While the number of Hong Kong protestors has decreased from thousands to hundreds in the past few days, the protestors have scored a victory in the government’s agreement to begin formal negotiations. Although success at these talks is far from guaranteed, the sheer fact that a region ruled by China has made it to such talks offers insights on the climate for pro-democracy protest in China.
The protests are rooted in Hong Kong’s colonial history. Hong Kong was a British colony for 150 years before being ceded to China. In the process of relinquishing control, the United Kingdom negotiated the Basic Law, which is known as the “one country, two systems” deal. The Basic Law ensures that Hong Kong citizens will have liberties such as freedom of speech, religion, and press as well as the judicial system they inherited from the UK until 2047. On August 31, China’s National People’s Congress announced that Hong Kong’s 2017 elections would involve candidates chosen by Beijing rather than popular vote, and Hong Kong residents took to the streets in protest.
The Hong Kong protests have two key implications. First, China has realized that a brute show of force, like the infamous Tiananmen Square massacre, is a public relations disaster. Here, the most stringent methods used against the protestors were tear gas and pepper spray. Not only did the tactic fail to disperse the initial crowd of 2,000 unarmed students, it also acted as a catalyst to the protest, increasing the number of protesters to tens of thousands of people. It also earned the movement the name “The Umbrella Revolution” when students acted quickly to pass umbrellas to those on the front lines for use as shields against the spray.
Second, numbers matter. The sheer number of demonstrators rendered China’s usual approach to squashing local protests through appeasing with minimal concessions and jailing leaders ineffective. Moreover, even if China were tempted to try such strategies on Hong Kong citizens in the context of a future smaller protest, given Hong Kong’s history, it seems likely that such arrests would similarly swell the number of protestors. Since China’s announcement that Hong Kong’s 2017 elections will feature Beijing’s choice of candidates ignited the protests in the first place, arrests violating democratic rights would toss fuel on the fire.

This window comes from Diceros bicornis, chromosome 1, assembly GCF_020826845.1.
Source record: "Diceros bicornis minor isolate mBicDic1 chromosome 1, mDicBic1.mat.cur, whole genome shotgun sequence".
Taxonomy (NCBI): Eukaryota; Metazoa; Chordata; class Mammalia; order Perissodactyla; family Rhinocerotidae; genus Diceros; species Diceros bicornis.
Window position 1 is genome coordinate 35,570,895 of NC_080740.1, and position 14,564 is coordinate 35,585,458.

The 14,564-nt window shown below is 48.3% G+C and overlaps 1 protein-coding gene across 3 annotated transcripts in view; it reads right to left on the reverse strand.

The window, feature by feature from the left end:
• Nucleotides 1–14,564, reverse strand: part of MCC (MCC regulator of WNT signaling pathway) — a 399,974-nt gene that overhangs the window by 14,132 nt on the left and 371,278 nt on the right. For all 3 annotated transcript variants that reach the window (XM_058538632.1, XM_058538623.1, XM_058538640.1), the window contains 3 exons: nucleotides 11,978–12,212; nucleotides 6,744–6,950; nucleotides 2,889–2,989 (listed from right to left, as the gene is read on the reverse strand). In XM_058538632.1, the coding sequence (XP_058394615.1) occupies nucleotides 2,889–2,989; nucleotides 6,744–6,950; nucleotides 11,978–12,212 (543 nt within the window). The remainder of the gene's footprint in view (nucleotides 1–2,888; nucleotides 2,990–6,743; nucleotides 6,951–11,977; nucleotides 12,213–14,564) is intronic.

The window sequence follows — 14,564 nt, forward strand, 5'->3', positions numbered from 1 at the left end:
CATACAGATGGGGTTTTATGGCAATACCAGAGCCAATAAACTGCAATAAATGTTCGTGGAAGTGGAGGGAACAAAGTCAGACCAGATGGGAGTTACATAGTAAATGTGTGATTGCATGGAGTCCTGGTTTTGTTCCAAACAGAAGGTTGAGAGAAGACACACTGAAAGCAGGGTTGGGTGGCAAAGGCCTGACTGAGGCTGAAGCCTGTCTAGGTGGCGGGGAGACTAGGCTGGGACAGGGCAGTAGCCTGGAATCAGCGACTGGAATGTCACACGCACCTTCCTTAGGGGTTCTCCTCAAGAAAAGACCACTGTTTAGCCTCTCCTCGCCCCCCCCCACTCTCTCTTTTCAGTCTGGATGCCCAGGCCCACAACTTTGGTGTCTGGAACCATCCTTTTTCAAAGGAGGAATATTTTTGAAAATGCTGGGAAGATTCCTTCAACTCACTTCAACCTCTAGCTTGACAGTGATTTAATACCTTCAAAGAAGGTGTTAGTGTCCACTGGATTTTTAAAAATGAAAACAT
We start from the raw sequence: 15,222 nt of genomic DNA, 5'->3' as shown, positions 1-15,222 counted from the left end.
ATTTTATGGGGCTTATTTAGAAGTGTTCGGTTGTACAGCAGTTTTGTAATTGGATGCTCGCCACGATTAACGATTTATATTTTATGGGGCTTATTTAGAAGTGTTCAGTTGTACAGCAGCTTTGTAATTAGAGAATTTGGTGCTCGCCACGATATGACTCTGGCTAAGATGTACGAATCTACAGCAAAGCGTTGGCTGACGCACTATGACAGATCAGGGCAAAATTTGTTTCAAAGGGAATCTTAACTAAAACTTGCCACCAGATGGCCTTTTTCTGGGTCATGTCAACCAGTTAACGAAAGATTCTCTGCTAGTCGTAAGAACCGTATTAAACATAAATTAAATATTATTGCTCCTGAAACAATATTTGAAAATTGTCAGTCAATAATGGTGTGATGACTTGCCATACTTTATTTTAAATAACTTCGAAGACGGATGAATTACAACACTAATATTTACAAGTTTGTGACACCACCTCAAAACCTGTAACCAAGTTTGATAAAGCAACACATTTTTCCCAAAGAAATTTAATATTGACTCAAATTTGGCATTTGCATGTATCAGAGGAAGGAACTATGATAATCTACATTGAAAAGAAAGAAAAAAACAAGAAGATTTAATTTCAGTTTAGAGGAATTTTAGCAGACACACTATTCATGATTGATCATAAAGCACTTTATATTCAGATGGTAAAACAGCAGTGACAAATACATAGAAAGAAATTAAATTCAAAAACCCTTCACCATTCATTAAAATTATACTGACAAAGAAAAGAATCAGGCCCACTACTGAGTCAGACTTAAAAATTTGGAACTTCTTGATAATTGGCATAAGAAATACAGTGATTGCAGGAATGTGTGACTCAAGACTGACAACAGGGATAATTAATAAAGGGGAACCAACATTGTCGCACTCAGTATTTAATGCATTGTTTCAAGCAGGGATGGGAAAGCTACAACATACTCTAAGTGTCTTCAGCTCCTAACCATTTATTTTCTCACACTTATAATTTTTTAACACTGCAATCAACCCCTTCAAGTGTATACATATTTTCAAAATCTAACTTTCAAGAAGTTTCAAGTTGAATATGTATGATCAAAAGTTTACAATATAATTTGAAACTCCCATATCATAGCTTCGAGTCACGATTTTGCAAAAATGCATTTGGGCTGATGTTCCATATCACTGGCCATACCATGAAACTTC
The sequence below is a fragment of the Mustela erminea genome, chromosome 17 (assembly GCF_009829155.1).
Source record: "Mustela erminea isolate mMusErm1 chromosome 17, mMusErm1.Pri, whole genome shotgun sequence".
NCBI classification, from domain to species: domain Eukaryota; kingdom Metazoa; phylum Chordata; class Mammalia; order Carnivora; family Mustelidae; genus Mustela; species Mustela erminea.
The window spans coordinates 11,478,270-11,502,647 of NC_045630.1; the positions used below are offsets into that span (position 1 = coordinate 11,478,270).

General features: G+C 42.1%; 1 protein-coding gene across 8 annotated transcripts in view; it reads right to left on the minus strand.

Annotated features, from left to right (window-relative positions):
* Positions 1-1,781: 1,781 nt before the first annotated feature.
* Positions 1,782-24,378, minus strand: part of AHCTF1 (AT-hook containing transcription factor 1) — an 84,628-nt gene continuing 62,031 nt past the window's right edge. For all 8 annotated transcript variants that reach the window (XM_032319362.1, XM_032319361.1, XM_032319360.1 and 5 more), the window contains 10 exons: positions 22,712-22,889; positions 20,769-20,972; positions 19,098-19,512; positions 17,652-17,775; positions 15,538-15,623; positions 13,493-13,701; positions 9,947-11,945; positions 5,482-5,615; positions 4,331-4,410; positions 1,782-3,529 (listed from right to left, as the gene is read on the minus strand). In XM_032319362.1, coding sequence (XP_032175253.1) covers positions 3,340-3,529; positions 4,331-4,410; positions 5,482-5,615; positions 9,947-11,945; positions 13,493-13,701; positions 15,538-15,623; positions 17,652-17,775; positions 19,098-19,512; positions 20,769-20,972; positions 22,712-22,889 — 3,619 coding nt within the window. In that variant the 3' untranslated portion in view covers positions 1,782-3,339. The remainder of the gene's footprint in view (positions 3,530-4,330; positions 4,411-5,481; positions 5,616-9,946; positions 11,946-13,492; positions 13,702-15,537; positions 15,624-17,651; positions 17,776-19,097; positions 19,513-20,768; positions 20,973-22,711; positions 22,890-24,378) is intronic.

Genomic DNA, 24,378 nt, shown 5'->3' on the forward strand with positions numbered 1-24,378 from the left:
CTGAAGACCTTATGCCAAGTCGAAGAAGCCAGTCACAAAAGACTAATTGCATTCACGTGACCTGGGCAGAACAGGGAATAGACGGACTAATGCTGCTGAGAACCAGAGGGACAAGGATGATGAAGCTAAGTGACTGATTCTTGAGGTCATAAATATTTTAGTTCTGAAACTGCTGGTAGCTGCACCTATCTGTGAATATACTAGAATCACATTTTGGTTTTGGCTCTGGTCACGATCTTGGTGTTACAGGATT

Despite China’s reluctance to put an end to the protests though violence and the Hong Kong’s protesters’ strength in numbers, it is unclear how successful the negotiations will be. The Chinese government appears unwilling to back down from its decision to control the 2017 elections, and the bargaining position of the protesters seems weaker as their numbers dwindle. Furthermore, some suggest that even if China makes some concessions to the protestors, this is just one more example of China maintaining control through allowing protests that fail to result in meaningful change.
Yet even if negotiations collapse, the Umbrella Revolution’s success in merely getting to talks still has implications for Hong Kong and the rest of China. China’s reluctance to responds aggressively confirms that it will avoid answering future democratic protests with another Tiananmen Square tragedy. And if tens of thousands of people band together against Beijing’s control, they might have the power to slowly chip away at restrictions on their liberty.